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​Unfinished bill sends ND Legislature back in session

by Chris Hennen | .(JavaScript must be enabled to view this email address) | News | June 10th, 2015

Democratic chairwoman explains why work wasn’t complete

When the North Dakota Legislative session ended, many were surprised to learn that their work was unfinished, partly because the GOP majority didn’t pass one bill. It seemed hard to believe the legislature may have to return just to pass one budget bill.

HPR got some answers from Rep. Kylie Oversen (D-Grand Forks), who was recently named the state’s new Democratic chairwoman. At the age of 26, she’s one of the youngest party chairs in the country.

HPR: Why does the Legislature have to come back to session?

Kylie Oversen: When the Legislature adjourned in April, one agency budget bill was left on the table, unfinished. The Legislature has to reconvene to cast a final vote on that bill.

HPR: Why didn't it get done this spring?

KO: The remaining agency bill was the budget for the ND Public Employees Retirement System agency. The budget itself was not controversial. However, the House Republican leadership tacked on amendments related to the NDPERS new contract with Sanford Health Insurance. The Senate did not agree to those amendments and would not pass the bill, as such. Republican leadership in the two chambers refused to compromise on the issues, so instead chose to leave the bill on the table and walk away.

HPR: What does this say about the GOP majority leadership and the way they've handled things this session?

KO: This was a complete failure on the part of the ND GOP leadership. Instead of working to compromise on what is best for the state employees in this agency and beyond, and for the people of North Dakota, leadership played childish games and wasted taxpayer's time and money.

HPR: What happens if you don't come back to session? I've heard some speculation that things would be funded no matter what?

KO: A recent attorney general's opinion clarifies that the agency can legally operate on a "continuing appropriation." However, what the opinion did not make clear is whether that means the agency can receive an appropriated amount, identical to last biennium, or if the agency may request a necessary increase for operating expenses. How exactly a continuing appropriation works was left unclear.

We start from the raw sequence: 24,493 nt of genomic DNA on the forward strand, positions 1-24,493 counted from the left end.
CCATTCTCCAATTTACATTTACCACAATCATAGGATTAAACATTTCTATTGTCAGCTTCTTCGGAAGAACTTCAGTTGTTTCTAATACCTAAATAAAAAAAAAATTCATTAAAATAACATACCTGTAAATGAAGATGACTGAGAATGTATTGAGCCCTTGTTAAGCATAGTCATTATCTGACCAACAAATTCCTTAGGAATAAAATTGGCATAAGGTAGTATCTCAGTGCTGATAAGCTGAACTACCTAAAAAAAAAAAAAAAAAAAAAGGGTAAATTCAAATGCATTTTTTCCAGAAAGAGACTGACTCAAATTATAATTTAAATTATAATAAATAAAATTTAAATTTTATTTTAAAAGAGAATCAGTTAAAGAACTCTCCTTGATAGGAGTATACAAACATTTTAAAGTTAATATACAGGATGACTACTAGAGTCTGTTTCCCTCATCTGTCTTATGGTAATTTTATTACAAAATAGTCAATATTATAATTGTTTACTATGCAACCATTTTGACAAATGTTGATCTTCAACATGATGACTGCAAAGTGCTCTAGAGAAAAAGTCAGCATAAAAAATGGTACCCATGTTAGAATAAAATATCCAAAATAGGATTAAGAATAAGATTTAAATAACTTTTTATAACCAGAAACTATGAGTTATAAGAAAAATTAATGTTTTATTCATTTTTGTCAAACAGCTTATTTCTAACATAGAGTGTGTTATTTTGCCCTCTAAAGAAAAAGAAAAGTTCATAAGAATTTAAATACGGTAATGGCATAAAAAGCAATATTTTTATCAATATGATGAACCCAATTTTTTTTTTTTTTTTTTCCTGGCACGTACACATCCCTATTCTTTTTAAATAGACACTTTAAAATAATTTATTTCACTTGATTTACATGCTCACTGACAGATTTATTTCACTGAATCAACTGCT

HPR: When will you come back and how will the process work? What will the cost be to taxpayers?

KO: At this point, the Legislature is set to reconvene the morning of June 16. It is my understanding that at that time, a conference committee will assemble to finalize decisions on the bill and it will then go to each chamber for a final vote. The Republican leadership is convening the session as if we did not adjourn and is treating this time like a continuation of the 64th legislative assembly. The cost for the Legislature to operate is estimated at $77,000 per day.

HPR: Is there any type of rule change the Legislature can implement to make sure this doesn't happen again?

KO: I don't believe there is a specific rule that we could implement, as I think the ND GOP is already stretching the rules a bit to make this all happen in time. Constitutionally, the Legislature is limited to 80 natural days of business. Anything beyond that must be in a special session called by the governor. The Legislature adjourned on day 78, so we technically have two days remaining to come back and finish this bill.

HPR: What are your views on this past legislative session and what was accomplished or, besides the unfinished bill, not accomplished?

KO: Overall, there were many disappointments during the session. Every attempt at addressing rail safety was killed by the Republicans in the House. Thankfully, the Senate brought back a partial pilot project with 1.5 rail inspectors. While we passed a Pre-K bill, the numbers were so small in the end that it will not reach many children and will not result in an effective program.

For the third time, the ND GOP shot down efforts to provide a comprehensive non-discrimination law that would have protected our LGBT friends and neighbors from discrimination in housing and employment. This does not reflect the views of most North Dakotans and allows unnecessary and unjust discrimination to continue.

On one positive note, the Legislature did pass strong anti-human trafficking legislation and provided financial resources to assist victims of trafficking. There is much yet to be done in the arena, but we made great strides forward.

HPR: Does coming back put a black mark on the session?

KO: The Legislature having to come back to Bismarck, at the expense of taxpayers, is definitely an embarrassment for the GOP leadership. There was no real reason a compromise could not have been reached while we were still in session, saving time and money. We owe our state employees and our citizens better than this.

HPR: How can Democrats get the majority in the legislature again?

KO: Regaining balance in the Legislature and in statewide offices in not an overnight venture. We will work to rebuild our party infrastructure, to refine our messaging and to re-energize our base. We are already working hard to recruit competent, talented candidates, which is the first step forward.

HPR: How do you plan to get young people involved in the process and voting for the legislators?

KO: Working on and messaging on issues that young people care about is extremely important. Outreach at our campuses and high schools to engage young voters is always a part of our agenda. I think giving young people a chance to meet legislators and learn more about the process is really valuable.

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